Let us not forget the male and sperm factors. There are two important halves to healthy reproductive function, and sexual dysfunction for many of us, can begin with the very basic inability to come together at the right time. There may be an inability to deposit sperm in the right place. There is also the question that if the sperm is properly placed, is the semen of normal count, motility and function?

In reality it all comes down to function, even though everything looks normal, regular cycles every 28 days, a normal hysterosalpingogram that documents that the fallopian tubes are open and the uterus is normal. A semen analysis that documents that there are at least 20 million sperm with 50% motility and the morphology is fantastic and normal. It’s all about the function of our organs (including the brain!), and the gametes. With unexplained factor (idiopathic) infertility there are unknown components preventing conception. It could be a genetic or chromosomal issue, a immunologic factor or a hormonal issue. We can treat these all with eastern and western treatments. We should start with the mind in all of these. With visualizing exactly what we want, we want – a baby, a family. There is an instinctual natural drive for these things. We do harbor fear, anxiety, worry, regret, guilt and judgment. Through yoga, meditation, acupuncture, massage, herbs, support group, connecting positively with other women and sharing stories, often sharing our pain, we can let it go.

I believe that journaling each and every day, a simple five minute journal entry, is helpful. Just write down how you are feeling. Then continue with working on the positive mantras of the day with meditation, which is really important. It can help. Studies by Ali Domar, of the mind body institute at Boston IVF have shown an increased success for patients who included a mind-body-spirit regimen with fertility treatments. Randine Lewis has shown with eastern treatments, significant improvements in outcomes that often do not require shots or pills or surgeries, both for the male and the female.

The fertility evaluation should start with sharing your story with your practitioner, whether it’s a Reproductive Endocrinologist, an OBGYN, family doctor or a Traditional Chinese practitioner. Share your story, or even if it’s with your partner or friend, share your story. There is guidance, there is assistance there.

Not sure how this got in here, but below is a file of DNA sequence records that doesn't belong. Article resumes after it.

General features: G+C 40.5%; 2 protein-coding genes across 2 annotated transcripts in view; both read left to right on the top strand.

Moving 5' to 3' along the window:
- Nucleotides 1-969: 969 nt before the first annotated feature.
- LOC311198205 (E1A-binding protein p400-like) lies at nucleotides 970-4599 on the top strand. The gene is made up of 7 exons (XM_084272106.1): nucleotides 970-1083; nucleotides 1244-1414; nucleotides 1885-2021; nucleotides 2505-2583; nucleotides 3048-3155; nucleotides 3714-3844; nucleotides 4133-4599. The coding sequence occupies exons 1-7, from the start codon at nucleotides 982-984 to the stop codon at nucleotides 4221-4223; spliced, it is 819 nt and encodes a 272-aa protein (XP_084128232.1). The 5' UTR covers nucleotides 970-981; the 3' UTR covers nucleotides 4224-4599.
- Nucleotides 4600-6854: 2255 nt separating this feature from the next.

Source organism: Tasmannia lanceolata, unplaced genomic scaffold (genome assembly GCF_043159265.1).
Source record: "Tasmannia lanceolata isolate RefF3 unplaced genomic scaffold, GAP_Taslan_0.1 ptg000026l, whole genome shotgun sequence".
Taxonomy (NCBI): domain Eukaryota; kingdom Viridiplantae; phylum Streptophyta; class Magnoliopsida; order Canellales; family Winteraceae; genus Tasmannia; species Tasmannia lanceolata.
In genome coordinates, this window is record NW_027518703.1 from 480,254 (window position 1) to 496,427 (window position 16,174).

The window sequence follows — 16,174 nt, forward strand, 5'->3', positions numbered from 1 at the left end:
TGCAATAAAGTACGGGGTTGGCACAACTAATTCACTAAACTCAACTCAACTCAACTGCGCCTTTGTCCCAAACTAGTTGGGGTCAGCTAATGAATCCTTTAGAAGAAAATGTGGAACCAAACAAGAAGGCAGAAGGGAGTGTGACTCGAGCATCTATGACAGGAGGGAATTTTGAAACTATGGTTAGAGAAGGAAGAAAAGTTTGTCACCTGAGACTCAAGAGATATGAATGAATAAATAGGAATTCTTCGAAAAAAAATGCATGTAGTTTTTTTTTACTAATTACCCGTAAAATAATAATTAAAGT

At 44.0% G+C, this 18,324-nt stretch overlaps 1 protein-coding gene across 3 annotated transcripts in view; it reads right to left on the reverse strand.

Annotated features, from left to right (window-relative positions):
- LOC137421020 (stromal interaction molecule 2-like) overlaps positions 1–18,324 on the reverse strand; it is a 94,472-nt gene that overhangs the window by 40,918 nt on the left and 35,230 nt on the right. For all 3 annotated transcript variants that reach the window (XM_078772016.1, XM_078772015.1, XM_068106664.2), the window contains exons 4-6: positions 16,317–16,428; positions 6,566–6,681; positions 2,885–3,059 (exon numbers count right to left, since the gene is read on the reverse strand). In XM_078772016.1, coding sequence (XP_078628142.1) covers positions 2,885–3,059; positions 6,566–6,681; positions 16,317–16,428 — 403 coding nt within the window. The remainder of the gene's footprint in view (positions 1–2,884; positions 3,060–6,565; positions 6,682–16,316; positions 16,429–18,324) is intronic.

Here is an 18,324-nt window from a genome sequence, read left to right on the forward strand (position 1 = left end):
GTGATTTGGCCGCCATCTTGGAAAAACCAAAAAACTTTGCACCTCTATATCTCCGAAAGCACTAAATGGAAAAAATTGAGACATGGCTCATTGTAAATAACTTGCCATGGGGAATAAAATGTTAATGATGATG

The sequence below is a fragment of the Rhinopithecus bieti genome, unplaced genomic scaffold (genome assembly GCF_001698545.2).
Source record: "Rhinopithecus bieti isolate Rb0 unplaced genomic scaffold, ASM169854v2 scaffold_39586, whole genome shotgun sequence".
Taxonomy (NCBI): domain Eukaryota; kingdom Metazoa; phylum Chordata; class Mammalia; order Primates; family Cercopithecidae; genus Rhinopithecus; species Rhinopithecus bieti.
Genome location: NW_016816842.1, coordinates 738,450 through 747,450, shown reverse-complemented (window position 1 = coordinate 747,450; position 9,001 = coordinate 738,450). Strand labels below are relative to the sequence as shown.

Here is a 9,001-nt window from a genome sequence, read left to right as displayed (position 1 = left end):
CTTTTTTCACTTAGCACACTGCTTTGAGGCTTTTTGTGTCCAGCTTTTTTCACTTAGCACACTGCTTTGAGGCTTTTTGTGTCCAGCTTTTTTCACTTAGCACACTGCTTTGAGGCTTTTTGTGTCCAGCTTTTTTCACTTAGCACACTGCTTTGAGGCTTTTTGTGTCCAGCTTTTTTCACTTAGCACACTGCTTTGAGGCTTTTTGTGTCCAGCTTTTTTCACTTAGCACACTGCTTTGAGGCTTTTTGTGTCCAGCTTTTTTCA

Some blood work may be important for both the male and female. Patients may benefit from testing hormone levels, looking at immunologic factors, karyotyping and chromosomal factors. Performing a hysterosalpingogram to look at the fallopian tubes and uterine patency can add to the diagnostic picture. A pelvic ultrasound can be performed to look at the uterus, ovaries, ovarian reserve and fibroids. Additionally a laparoscopy and hysteroscopy could be recommended. These are operative procedures to look into the woman’s pelvic organs and uterine cavity. Through these procedures we are able to look for adhesions which may affect the transport of the egg and sperm. Both hysteroscopy and laparoscopy are out patient procedures, often done in the office.
Endometriosis is an infertility factor which we believe is the implantation of the glands from the endometrial cavity, either coming directly out of the fallopian tube or just spontaneously growing on the reproductive organs, causing inflammation and scar tissue and sometimes diminishing ovarian reserve. Via the laparoscopy, endometriosis and adhesions can be removed and increase a couple’s odds of delivering a baby.

It may be that the cycles are regular, the fallopian tubes are open and the semen analysis is normal. It may be as simple as trying a few timed clomiphene citrate cycles with intrauterine insemination, which will bump your delivery rate from about 1-5% per cycle to 5-10% per cycle. There are some side effects from medications. Clomid has an anti-estrogenic effect and can often cause some emotional upheaval, some depression, anxiety, PMS type symptoms, or premenstrual syndrome.

There are many options available to couples experiencing infertility, both invasive and non-invasive, Eastern and Western, and each offers some benefit to the patient guiding them closer to parenthood. I believe that doing something is always better than doing nothing, especially when trying to create a family. For more information about any of our services you can call CNY Fertility Center and CNY Healing Arts and speak with our highly knowledgeable staff.
Have a spectacular day!
Dr. Rob